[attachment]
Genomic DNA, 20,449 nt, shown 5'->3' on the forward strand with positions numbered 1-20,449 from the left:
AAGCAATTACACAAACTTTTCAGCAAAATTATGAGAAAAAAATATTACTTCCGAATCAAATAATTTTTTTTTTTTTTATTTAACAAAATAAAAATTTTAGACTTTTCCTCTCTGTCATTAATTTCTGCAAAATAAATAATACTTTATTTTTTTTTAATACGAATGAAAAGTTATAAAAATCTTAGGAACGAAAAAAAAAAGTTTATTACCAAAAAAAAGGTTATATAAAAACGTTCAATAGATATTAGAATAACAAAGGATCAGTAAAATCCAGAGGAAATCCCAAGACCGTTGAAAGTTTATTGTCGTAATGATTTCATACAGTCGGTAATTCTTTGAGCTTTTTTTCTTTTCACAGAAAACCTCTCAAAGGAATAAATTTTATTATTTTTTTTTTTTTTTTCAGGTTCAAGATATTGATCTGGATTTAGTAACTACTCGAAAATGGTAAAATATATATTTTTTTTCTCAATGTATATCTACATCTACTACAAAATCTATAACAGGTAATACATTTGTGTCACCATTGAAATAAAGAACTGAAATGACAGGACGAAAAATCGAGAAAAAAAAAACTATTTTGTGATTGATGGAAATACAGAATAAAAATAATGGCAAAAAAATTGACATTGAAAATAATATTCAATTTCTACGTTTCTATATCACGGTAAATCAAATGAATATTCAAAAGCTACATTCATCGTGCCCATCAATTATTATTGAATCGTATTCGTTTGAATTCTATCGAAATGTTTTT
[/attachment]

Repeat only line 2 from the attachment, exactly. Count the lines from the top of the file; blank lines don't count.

AAGCAATTACACAAACTTTTCAGCAAAATTATGAGAAAAAAATATTACTTCCGAATCAAATAATTTTTTTTTTTTTTATTTAACAAAATAAAAATTTTAGACTTTTCCTCTCTGTCATTAATTTCTGCAAAATAAATAATACTTTATTTTTTTTTAATACGAATGAAAAGTTATAAAAATCTTAGGAACGAAAAAAAAAAGTTTATTACCAAAAAAAAGGTTATATAAAAACGTTCAATAGATATTAGAATAACAAAGGATCAGTAAAATCCAGAGGAAATCCCAAGACCGTTGAAAGTTTATTGTCGTAATGATTTCATACAGTCGGTAATTCTTTGAGCTTTTTTTCTTTTCACAGAAAACCTCTCAAAGGAATAAATTTTATTATTTTTTTTTTTTTTTTCAGGTTCAAGATATTGATCTGGATTTAGTAACTACTCGAAAATGGTAAAATATATATTTTTTTTCTCAATGTATATCTACATCTACTACAAAATCTATAACAGGTAATACATTTGTGTCACCATTGAAATAAAGAACTGAAATGACAGGACGAAAAATCGAGAAAAAAAAAACTATTTTGTGATTGATGGAAATACAGAATAAAAATAATGGCAAAAAAATTGACATTGAAAATAATATTCAATTTCTACGTTTCTATATCACGGTAAATCAAATGAATATTCAAAAGCTACATTCATCGTGCCCATCAATTATTATTGAATCGTATTCGTTTGAATTCTATCGAAATGTTTTT